Sound and Violence

A night of performances and audiovisual installations exploring the ways in which sound engages violence, discipline, and resistance in an age of authoritarianism.

Featuring performances and installations by:

Tyler J. Borden
In this piece, a cello is distorted in its material form, and divested of the beauty typically associated with it.  All that remains is an uncanny apparition.  The interior of the cello, haunted by indiscernible vibrations, shakes as though a poltergeist is trapped.  This abject vision is quasi-mystical, perhaps an altar for a post-apocalyptic world.

Barbara Byers
Sacred Abjection: Lullabyes
Pondering sacred abjection, the sublime, drones and apocalypse, this piece explores the juxtaposition of violence and horror with awe and love in lullabies from various cultures and time periods, including personal compositions. Simultaneously and wrapped up in it all, this is a project locating and embodying the perfect scream.

Daniel Fishkin
Trump Songs by Dead Lion 
“versions” of Black Flag songs, as sung by the avatars of donald trump and/or henry rollins inhabited by my body.
Apocalypse Music
solar sounders are electronic instruments that work without the power grid, using solar cells and primitive oscillator circuits. in the event of societal collapse, what type of electronic music would we have? Here's a hypothesis. I will present some of my own versions of existing solar circuitry and my own modifications to these.

Hillary Jean Young
An exploration of the parallelism of childhood trauma shaping adult memories, and adult experience colouring childhood experience, through the children’s film Babe (1995).  Investigating queer concepts of failure, queer time, and the implications of a pig that wishes it was a sheepdog (and a duck that wishes it was a rooster), this performance/installation records and loop moments of trauma in Babe, building a texture of squealing pigs, crying, and insults.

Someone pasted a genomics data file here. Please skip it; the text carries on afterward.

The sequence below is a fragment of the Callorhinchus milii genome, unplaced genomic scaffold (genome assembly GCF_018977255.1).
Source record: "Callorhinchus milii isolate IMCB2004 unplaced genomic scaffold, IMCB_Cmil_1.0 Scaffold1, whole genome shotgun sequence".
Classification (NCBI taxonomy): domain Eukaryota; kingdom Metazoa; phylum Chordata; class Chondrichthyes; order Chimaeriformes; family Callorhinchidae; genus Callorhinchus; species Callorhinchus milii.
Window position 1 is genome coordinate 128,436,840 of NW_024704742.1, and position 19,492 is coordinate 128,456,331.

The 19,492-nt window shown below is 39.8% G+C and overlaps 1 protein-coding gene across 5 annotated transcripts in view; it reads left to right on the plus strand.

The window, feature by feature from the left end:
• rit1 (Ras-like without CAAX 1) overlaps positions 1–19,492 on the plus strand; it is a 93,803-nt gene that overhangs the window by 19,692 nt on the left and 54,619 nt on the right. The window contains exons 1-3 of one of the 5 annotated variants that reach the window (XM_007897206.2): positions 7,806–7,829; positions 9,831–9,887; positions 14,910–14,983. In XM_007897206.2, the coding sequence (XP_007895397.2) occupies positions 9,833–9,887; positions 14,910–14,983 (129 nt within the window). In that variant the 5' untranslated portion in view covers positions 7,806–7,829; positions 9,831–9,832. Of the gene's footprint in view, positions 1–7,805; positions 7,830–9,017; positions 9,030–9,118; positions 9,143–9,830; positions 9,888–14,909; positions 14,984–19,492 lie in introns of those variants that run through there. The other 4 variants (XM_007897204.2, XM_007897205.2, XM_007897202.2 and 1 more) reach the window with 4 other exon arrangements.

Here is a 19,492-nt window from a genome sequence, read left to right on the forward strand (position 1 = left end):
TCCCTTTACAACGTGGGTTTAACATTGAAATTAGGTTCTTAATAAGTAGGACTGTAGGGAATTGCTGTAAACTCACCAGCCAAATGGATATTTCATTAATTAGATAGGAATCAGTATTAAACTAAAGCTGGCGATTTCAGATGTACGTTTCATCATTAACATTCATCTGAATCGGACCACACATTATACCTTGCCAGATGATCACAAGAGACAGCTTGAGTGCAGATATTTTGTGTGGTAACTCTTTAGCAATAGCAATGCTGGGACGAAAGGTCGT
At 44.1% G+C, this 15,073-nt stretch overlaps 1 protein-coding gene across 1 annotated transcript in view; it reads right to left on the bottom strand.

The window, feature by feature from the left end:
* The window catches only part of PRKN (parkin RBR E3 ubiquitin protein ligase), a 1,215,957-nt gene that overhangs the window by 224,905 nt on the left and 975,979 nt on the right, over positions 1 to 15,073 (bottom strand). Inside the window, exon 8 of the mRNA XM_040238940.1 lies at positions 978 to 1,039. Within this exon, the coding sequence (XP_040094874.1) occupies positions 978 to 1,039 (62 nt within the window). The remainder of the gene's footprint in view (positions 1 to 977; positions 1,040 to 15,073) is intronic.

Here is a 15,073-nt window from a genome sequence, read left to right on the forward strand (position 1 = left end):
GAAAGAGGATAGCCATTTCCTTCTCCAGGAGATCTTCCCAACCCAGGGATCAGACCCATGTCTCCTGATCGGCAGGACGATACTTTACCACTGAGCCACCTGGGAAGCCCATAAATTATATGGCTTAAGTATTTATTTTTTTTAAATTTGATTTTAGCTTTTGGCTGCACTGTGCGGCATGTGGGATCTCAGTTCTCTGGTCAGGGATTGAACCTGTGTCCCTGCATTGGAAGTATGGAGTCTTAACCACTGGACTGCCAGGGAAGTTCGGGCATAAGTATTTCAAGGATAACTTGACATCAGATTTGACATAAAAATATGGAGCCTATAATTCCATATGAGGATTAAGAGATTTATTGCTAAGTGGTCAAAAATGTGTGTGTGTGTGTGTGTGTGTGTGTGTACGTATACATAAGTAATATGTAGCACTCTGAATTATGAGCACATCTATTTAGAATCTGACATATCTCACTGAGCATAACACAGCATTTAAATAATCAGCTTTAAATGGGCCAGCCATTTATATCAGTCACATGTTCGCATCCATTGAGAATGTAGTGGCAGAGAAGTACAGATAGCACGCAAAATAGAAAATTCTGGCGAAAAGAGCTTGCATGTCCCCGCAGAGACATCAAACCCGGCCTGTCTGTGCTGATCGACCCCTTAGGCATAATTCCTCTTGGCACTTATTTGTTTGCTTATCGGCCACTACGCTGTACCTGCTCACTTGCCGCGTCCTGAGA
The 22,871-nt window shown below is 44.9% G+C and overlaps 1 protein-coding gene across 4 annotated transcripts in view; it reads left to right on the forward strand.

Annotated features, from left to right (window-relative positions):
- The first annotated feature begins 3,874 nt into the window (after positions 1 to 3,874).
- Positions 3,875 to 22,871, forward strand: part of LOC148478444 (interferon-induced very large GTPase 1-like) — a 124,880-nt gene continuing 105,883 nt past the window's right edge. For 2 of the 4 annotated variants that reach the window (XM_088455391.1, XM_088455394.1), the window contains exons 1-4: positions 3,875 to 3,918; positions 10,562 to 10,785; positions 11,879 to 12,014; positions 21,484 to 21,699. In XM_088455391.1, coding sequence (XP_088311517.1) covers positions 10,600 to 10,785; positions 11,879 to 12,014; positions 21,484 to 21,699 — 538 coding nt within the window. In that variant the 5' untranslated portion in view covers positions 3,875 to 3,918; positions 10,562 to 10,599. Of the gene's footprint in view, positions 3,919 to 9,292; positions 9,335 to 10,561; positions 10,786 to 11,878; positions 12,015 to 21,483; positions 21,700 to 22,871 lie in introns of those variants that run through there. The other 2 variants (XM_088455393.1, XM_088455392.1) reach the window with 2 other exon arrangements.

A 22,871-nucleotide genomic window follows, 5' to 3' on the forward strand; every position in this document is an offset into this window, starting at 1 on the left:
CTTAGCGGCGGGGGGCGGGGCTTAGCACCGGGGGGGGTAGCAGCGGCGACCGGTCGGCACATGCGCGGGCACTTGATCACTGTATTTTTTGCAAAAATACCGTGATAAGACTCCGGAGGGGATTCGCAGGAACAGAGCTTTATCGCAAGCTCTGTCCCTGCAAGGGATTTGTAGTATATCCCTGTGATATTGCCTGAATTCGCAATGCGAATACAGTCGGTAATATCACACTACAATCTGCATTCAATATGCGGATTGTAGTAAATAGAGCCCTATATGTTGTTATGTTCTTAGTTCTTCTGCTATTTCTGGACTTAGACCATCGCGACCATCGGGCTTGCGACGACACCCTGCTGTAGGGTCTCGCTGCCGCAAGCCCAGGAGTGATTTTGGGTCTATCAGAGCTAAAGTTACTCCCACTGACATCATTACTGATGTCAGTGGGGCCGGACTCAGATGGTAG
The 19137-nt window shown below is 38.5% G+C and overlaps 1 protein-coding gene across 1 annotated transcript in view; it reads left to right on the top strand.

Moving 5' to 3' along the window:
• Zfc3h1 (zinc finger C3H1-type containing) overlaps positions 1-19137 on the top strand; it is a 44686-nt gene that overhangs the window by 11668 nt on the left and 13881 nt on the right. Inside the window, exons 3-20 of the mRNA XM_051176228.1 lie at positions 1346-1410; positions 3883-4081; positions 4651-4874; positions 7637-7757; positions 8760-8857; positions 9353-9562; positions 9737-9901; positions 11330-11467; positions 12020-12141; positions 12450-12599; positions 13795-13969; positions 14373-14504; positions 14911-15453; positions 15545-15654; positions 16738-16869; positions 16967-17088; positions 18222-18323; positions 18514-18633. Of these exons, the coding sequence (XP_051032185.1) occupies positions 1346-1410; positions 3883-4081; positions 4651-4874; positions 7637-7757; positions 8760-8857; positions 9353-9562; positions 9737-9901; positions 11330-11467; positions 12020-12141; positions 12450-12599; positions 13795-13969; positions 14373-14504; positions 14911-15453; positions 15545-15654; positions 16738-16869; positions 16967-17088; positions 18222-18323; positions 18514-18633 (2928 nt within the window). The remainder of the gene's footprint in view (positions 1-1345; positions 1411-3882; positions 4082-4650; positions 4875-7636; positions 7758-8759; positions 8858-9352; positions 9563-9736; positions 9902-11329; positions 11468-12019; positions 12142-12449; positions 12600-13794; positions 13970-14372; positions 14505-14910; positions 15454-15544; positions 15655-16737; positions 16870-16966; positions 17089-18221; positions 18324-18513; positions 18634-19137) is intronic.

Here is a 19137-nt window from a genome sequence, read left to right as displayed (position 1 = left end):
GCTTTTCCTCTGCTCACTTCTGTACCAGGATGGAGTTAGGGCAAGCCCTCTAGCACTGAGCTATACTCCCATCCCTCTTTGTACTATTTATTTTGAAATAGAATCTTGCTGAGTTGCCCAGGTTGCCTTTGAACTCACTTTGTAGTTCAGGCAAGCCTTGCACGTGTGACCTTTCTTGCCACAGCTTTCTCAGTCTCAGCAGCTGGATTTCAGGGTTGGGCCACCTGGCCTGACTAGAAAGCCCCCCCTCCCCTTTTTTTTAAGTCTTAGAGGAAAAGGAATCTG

Andrés Gutiérrez Martínez
This piece juxtaposes recorded sounds that, although similar in nature, are created in very different contexts, under very different circumstances. I explore the ambiguity of  explosive sounds that testify to conditions of war, but also to the normalization of violence as entertainment/celebration in places where war is not the reality.

John Burnett
As Gilles Deleuze has shown, the postmodern condition can be understood a transient system of controlled interiors within which subjects are molded to “disciplines.”  Enclosures emplaces means of sonic control within the present space. Though the use of headphones and coordinate tracking, the subject is “free” to explore an environment infested with audio viruses, distorted passages, and monolithic sound beings.

Issac Garcia-Munoz
Fear Unsound
Invoking fear and testing the limits of how long a player can withstand listening to harsh sounds, this “game” requires the subject to localize sound objects in 360° space, in order to silence them and gain points.  

Jordan Morton
A performance centering on the mythology surrounding the figure of Lilith, whose story embodies sound/utterance representing proclamation of self, and the female body and sexuality as the site of constant war. Lilith IS the state of exception.

Lauren Jones
Dreams are seemingly infinite yet fleetingly anomalous bursts of visions, narratives, memories, and distortions within the realm of sleep. Music, when it occurs in dreams, can be an exceptionally vivid sensation.  This piece amalgamates dreamlike forms of environmental sound, spoken language, and music to depict themes of distortion versus clarity, and oblivion versus lucidness.

Sindhu Thirumalaisamy
An electroacoustic piece based on the spoken words of poets and writers from the UCSD Department of Literature, exploring themes of illness, imperceptibility and the magnetism of evidence. How can we undermine institutional correctness in situations where rational logic is no basis for the conditions of labour and production?

Zebulon Zang
Aviation, for both civilian and military use, stains the soundscape of San Diego and the outlying communities.   This film essay presents aspects of my research into jet noise (the “sound of freedom”), pilot experiences of speed and height, and my attempts to access a space on board a plane from Marine Corps Air Station Miramar.
Tiange Zhou
Asian women often remain silent about sexual harassment and abuses, because in our cultures, speaking out can bring shame upon ourselves and our families.  I want to be the human body that speaks about such experiences.  Using musical sound and recorded narratives, I will engage performatively, from the first-person position, with my story and the stories of others. 

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